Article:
Excerpt from The Postcard by Anne Berest, plus links to reviews, author biography & more

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The Postcard

by Anne Berest

The Postcard by Anne Berest X
The Postcard by Anne Berest
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  • Published:
    May 2023, 464 pages


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Book Reviewed by:
Danielle McClellan
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Print Excerpt

Chapter One

My mother lit her first lung-charring cigarette of the morning, the one she enjoyed most, and stepped outside to admire the whiteness blanketing the entire neighborhood. At least ten centimeters of snow had fallen overnight.

She stayed outside smoking for a long time despite the cold, enjoying the otherworldly atmosphere of the garden. It was beautiful, she thought, all that blankness, that erasing of colors and blurring of edges.

Suddenly she heard a noise, muffled by the snow. The postman had just dumped the mail on the ground at the foot of the mailbox. My mother went to collect it, putting her slippered feet down carefully so as not to slip.

Cigarette still clamped between her lips, its smoke dissipating in the freezing air, she made her way quickly back to the house to thaw fingers numbed by the cold.

She flipped through the stack of envelopes. There were the usual holiday cards, most of them from her university students, a gas bill, a few pieces of junk mail. There were also letters for my father, from his colleagues at the National Centre for Scientific Research and the PhD candidates he supervised, all wishing him a happy new year.

All very typical for early January. Except for the postcard. Slipped in among the other envelopes, unassuming, as though it had hidden itself deliberately.

What caught my mother's attention right away was the handwriting, strange and awkward, like no handwriting she had ever seen before. Then she read the four names, written in the form of a list.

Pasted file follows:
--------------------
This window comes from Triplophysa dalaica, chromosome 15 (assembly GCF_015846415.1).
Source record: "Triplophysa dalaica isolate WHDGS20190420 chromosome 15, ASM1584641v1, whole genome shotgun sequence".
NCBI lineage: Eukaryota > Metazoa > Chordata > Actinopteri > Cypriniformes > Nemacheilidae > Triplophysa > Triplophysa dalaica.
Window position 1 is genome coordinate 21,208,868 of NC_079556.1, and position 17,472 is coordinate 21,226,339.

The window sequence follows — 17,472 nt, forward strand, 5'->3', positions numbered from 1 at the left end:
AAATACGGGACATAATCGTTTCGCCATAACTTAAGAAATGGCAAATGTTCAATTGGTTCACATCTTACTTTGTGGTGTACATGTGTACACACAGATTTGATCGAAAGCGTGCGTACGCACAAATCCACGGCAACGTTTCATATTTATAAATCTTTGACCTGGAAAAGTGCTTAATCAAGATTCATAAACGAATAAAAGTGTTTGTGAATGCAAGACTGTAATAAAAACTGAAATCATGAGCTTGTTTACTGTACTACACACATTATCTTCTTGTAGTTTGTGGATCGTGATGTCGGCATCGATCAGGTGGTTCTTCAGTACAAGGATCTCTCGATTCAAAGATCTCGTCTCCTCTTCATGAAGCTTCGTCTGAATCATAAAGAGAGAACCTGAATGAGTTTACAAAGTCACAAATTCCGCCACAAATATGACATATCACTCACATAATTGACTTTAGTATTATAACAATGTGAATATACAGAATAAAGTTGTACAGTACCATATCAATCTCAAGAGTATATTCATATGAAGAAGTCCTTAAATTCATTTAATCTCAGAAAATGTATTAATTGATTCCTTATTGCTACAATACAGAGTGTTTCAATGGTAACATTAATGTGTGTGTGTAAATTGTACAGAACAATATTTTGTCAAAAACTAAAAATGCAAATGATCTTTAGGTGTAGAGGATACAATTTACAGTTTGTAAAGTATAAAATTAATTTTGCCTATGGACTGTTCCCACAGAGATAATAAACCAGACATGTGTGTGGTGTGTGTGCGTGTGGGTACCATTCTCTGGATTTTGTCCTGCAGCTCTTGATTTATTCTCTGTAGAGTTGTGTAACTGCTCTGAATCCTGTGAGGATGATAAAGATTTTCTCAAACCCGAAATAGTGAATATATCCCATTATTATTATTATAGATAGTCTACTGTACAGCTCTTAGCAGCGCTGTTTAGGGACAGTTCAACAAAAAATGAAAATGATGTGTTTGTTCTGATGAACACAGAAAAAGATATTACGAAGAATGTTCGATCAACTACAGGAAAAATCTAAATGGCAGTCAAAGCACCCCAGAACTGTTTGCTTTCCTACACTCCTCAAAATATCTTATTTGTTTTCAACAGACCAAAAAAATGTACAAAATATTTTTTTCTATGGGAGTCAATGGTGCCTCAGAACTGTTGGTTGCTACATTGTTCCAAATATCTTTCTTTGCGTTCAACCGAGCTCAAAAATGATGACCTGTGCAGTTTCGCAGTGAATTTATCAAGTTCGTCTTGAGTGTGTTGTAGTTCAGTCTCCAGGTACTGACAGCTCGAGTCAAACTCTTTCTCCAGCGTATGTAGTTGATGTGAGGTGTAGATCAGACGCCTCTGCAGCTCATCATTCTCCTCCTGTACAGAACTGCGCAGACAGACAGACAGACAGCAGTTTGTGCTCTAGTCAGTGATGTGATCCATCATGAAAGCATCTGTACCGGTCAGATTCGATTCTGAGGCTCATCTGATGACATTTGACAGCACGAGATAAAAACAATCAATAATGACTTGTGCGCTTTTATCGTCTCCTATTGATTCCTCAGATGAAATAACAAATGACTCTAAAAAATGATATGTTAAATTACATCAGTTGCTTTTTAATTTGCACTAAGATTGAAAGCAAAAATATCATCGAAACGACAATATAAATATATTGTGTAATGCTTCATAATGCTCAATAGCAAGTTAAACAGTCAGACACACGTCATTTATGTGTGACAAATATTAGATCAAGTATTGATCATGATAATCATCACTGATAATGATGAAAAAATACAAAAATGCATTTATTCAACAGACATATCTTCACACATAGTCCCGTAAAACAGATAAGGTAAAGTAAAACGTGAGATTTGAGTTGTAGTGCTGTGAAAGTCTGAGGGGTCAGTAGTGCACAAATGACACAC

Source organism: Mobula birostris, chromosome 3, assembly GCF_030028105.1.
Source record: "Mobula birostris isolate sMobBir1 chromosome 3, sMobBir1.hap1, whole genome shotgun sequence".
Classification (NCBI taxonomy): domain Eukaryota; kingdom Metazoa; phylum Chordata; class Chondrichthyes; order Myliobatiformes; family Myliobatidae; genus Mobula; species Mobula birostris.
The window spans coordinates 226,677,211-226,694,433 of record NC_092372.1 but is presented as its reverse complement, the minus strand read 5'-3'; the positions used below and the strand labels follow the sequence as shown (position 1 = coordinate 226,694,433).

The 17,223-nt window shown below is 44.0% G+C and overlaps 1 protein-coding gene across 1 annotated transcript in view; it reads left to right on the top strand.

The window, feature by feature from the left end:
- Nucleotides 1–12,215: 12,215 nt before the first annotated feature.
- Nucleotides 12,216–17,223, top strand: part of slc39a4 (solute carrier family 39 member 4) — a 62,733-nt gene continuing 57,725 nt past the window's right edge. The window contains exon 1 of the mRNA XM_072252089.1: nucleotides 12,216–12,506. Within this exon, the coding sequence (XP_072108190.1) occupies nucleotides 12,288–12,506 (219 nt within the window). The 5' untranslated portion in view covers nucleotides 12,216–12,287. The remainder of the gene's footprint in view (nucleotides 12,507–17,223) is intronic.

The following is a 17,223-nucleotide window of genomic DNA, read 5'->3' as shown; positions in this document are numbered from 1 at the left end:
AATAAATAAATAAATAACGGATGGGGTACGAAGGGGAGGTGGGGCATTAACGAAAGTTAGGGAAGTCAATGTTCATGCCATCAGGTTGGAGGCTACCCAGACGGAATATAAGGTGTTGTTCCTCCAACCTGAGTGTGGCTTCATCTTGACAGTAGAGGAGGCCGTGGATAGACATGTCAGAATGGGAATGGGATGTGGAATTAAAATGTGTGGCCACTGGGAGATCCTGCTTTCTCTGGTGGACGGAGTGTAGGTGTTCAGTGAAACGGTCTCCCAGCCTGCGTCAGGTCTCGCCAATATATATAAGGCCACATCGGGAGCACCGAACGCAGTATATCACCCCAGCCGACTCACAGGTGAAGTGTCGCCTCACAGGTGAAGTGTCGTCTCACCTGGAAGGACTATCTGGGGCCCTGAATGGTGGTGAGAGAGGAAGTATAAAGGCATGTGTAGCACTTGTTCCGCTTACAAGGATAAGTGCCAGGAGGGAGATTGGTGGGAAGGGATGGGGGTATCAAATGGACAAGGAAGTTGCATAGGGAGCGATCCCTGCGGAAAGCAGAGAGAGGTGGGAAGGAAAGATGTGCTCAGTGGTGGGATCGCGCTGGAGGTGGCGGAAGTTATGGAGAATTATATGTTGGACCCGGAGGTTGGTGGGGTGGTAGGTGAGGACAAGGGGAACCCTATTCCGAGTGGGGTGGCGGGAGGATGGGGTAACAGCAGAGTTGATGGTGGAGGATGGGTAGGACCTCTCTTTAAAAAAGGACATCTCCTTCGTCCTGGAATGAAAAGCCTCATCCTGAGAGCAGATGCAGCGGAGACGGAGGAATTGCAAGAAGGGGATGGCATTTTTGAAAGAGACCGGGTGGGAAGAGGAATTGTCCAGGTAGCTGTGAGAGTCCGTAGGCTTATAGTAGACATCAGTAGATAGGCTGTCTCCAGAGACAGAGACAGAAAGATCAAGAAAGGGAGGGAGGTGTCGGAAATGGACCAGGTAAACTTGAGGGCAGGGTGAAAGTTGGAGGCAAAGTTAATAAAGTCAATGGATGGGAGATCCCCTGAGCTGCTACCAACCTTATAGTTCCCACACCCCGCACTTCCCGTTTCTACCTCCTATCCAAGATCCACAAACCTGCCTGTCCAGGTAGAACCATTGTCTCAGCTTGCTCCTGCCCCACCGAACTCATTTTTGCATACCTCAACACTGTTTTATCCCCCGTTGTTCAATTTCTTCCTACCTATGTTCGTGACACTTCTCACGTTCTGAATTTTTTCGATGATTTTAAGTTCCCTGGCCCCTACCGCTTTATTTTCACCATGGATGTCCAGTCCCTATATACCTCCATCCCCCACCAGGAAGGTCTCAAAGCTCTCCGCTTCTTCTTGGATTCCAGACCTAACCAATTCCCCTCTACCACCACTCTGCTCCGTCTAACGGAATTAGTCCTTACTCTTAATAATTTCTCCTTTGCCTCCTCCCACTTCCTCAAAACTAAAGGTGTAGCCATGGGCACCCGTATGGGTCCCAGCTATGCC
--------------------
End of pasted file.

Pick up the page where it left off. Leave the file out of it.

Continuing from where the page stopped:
They were the names of her maternal grandparents, her aunt, and her uncle. All four had been deported two years before she was born. They died in Auschwitz in 1942. And now, sixty-one years later, they had reappeared in our mailbox. It was Monday, January 6, 2003.

Who could have sent me this terrible thing? Lélia wondered.

My mother felt a jolt of fear, as if someone were threatening her, someone lurking in the darkness of the past. Her hands began to tremble.

"Look, Pierre! Look what I found in the mail!"

My father took the postcard and examined it closely, but there was no signature, no explanation.

Nothing. Just those four names.

At my parents' home in those days, one picked the mail up off the ground, like ripe fruit fallen from a tree; our mailbox had gotten so old that it was like a sieve—nothing stayed inside—but we liked it that way. It never occurred to any of us to get a new one; that wasn't how our family solved problems. You simply lived with things, as if they deserved the same respect as human beings.

When the weather was bad, the letters would get soaked, their ink running and the words becoming permanently indecipherable. Postcards were the worst, bare like those teenage girls who run around with exposed arms and no coat in wintertime.

If the author of the postcard had used a fountain pen to write to us, their message would have been obliterated. Had they known that? The names were written with a ballpoint pen.

The following Sunday, Lélia summoned the whole family: my father, my sisters, and me. Sitting around the dining room table, we passed the card from hand to hand. None of us spoke for a long time—which was unusual for us, especially during Sunday lunch. Normally, in our family, there's always someone with something to say, and they always want to say it right now. But on that day, no one knew what to think about this message that had shown up out of the blue.

The postcard itself was nothing special, just a touristy post- card with a photo of the Opéra Garnier on the front, the kind sold by the hundreds in tobacco shops and kiosks all over Paris.

"Why the Opéra Garnier?" my mother asked. No one knew the answer. "The postmark is from the Louvre post office." "You think they could give us more information there?" "It's the biggest post office in Paris. It's huge. What do you think they'll be able to tell you?" "Was it mailed from there for a reason, do you think?" "Yeah. Most anonymous letters are sent from the Louvre post office." "It's not recent. The card itself must be ten years old at least,"

Excerpted from The Postcard by Anne Berest, originally published as La carte postale, copyright Anne Berest 2021. Translation by Tina Kover, copyright 2023 Europa Editions.

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